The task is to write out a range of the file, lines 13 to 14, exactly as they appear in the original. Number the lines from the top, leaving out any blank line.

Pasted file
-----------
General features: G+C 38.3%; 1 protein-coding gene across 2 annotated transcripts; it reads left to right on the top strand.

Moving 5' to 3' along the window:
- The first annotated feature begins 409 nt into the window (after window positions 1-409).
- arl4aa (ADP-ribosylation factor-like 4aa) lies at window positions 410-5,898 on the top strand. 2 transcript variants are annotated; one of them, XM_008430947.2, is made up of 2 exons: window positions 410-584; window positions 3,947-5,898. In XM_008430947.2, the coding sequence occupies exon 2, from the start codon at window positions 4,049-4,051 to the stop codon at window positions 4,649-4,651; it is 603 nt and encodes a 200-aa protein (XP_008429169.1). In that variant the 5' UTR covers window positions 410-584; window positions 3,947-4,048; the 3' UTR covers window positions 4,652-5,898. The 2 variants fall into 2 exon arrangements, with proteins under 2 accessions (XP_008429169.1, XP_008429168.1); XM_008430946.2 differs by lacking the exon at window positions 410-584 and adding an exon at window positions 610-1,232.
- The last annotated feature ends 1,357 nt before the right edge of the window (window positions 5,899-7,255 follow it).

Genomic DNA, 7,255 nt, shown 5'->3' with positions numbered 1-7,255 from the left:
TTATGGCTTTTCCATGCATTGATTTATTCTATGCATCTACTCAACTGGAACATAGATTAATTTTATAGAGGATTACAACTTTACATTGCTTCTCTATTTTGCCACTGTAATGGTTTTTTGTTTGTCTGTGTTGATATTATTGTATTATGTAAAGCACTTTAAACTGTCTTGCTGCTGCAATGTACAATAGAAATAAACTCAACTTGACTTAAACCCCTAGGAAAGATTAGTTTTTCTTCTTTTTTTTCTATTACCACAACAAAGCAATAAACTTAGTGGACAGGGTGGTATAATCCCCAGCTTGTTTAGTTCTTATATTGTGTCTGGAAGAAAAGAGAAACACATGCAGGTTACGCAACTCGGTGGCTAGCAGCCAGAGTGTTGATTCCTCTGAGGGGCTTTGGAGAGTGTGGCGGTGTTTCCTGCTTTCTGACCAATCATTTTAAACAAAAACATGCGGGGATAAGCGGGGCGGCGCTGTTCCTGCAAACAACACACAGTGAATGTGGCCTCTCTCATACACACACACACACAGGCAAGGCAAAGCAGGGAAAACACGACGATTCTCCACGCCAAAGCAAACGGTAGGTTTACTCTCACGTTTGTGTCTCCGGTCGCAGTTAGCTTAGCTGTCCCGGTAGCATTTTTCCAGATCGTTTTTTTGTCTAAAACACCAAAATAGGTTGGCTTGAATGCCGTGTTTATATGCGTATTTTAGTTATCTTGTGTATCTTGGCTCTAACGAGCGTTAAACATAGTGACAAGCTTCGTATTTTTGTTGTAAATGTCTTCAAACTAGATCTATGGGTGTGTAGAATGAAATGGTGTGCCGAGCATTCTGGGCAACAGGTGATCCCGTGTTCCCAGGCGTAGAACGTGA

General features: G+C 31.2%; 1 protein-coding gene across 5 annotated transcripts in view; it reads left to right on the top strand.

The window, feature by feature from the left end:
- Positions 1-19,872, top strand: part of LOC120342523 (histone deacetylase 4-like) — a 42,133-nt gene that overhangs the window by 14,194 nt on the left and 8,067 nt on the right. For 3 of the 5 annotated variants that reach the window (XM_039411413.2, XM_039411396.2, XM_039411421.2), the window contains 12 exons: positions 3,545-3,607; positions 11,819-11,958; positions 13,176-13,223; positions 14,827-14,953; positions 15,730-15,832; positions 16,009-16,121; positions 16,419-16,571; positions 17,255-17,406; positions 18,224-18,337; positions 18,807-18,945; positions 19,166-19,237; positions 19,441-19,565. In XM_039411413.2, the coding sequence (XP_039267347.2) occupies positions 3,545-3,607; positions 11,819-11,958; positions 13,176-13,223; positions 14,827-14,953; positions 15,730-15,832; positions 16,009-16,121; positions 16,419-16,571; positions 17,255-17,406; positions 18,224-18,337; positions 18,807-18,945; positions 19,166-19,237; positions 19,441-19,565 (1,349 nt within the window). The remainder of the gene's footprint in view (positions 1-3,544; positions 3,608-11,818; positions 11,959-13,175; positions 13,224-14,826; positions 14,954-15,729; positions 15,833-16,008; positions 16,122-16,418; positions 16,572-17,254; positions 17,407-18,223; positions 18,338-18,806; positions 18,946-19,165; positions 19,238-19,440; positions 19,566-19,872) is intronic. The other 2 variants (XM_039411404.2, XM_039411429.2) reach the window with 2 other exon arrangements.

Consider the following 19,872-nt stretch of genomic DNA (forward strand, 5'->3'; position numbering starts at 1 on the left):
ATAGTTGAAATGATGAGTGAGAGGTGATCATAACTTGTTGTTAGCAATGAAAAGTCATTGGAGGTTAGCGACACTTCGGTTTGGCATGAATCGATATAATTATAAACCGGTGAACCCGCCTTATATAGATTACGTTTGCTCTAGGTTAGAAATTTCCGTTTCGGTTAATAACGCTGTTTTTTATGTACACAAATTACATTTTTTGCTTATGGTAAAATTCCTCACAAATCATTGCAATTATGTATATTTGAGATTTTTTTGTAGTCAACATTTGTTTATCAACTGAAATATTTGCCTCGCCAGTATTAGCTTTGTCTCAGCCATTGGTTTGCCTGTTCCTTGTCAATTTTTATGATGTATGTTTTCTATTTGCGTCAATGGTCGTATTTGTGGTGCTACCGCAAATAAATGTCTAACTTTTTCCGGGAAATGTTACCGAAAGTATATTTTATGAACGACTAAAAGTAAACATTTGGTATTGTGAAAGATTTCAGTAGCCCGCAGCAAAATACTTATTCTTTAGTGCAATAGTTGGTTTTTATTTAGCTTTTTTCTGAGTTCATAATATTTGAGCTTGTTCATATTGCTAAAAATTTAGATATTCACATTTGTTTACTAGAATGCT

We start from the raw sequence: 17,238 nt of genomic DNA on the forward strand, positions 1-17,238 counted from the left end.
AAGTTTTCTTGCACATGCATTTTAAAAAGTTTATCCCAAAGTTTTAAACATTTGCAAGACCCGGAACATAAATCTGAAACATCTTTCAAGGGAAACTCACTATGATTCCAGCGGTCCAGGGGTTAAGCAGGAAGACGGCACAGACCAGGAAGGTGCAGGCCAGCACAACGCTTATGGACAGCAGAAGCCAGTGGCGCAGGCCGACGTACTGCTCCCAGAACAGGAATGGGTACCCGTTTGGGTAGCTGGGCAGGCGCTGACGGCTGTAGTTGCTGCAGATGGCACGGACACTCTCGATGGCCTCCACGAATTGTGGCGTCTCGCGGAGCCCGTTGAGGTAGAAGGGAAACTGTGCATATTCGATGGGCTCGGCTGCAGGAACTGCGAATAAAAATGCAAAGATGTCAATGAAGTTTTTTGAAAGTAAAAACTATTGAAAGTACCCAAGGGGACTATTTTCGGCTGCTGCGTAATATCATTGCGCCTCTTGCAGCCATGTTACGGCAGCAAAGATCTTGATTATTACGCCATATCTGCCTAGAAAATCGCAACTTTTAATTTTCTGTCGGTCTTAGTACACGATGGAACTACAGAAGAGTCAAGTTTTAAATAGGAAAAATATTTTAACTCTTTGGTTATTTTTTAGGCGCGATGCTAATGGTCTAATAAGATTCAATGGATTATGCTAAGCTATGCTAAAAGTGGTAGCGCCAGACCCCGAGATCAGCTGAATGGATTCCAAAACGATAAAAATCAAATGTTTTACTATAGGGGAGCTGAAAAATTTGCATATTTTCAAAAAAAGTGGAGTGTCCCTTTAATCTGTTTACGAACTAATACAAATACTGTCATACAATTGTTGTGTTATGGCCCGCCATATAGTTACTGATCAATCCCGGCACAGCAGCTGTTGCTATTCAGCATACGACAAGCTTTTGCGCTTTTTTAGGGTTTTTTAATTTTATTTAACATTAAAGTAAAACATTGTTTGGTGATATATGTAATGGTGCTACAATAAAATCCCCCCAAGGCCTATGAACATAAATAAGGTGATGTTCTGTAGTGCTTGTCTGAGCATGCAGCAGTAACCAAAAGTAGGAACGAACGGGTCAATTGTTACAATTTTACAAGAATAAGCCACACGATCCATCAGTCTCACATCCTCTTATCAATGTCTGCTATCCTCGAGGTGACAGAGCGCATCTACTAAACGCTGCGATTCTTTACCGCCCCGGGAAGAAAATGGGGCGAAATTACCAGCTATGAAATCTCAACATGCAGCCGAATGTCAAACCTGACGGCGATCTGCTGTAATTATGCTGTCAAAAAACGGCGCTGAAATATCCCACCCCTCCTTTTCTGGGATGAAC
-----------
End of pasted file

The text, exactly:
We start from the raw sequence: 17,238 nt of genomic DNA on the forward strand, positions 1-17,238 counted from the left end.
AAGTTTTCTTGCACATGCATTTTAAAAAGTTTATCCCAAAGTTTTAAACATTTGCAAGACCCGGAACATAAATCTGAAACATCTTTCAAGGGAAACTCACTATGATTCCAGCGGTCCAGGGGTTAAGCAGGAAGACGGCACAGACCAGGAAGGTGCAGGCCAGCACAACGCTTATGGACAGCAGAAGCCAGTGGCGCAGGCCGACGTACTGCTCCCAGAACAGGAATGGGTACCCGTTTGGGTAGCTGGGCAGGCGCTGACGGCTGTAGTTGCTGCAGATGGCACGGACACTCTCGATGGCCTCCACGAATTGTGGCGTCTCGCGGAGCCCGTTGAGGTAGAAGGGAAACTGTGCATATTCGATGGGCTCGGCTGCAGGAACTGCGAATAAAAATGCAAAGATGTCAATGAAGTTTTTTGAAAGTAAAAACTATTGAAAGTACCCAAGGGGACTATTTTCGGCTGCTGCGTAATATCATTGCGCCTCTTGCAGCCATGTTACGGCAGCAAAGATCTTGATTATTACGCCATATCTGCCTAGAAAATCGCAACTTTTAATTTTCTGTCGGTCTTAGTACACGATGGAACTACAGAAGAGTCAAGTTTTAAATAGGAAAAATATTTTAACTCTTTGGTTATTTTTTAGGCGCGATGCTAATGGTCTAATAAGATTCAATGGATTATGCTAAGCTATGCTAAAAGTGGTAGCGCCAGACCCCGAGATCAGCTGAATGGATTCCAAAACGATAAAAATCAAATGTTTTACTATAGGGGAGCTGAAAAATTTGCATATTTTCAAAAAAAGTGGAGTGTCCCTTTAATCTGTTTACGAACTAATACAAATACTGTCATACAATTGTTGTGTTATGGCCCGCCATATAGTTACTGATCAATCCCGGCACAGCAGCTGTTGCTATTCAGCATACGACAAGCTTTTGCGCTTTTTTAGGGTTTTTTAATTTTATTTAACATTAAAGTAAAACATTGTTTGGTGATATATGTAATGGTGCTACAATAAAATCCCCCCAAGGCCTATGAACATAAATAAGGTGATGTTCTGTAGTGCTTGTCTGAGCATGCAGCAGTAACCAAAAGTAGGAACGAACGGGTCAATTGTTACAATTTTACAAGAATAAGCCACACGATCCATCAGTCTCACATCCTCTTATCAATGTCTGCTATCCTCGAGGTGACAGAGCGCATCTACTAAACGCTGCGATTCTTTACCGCCCCGGGAAGAAAATGGGGCGAAATTACCAGCTATGAAATCTCAACATGCAGCCGAATGTCAAACCTGACGGCGATCTGCTGTAATTATGCTGTCAAAAAACGGCGCTGAAATATCCCACCCCTCCTTTTCTGGGATGAAC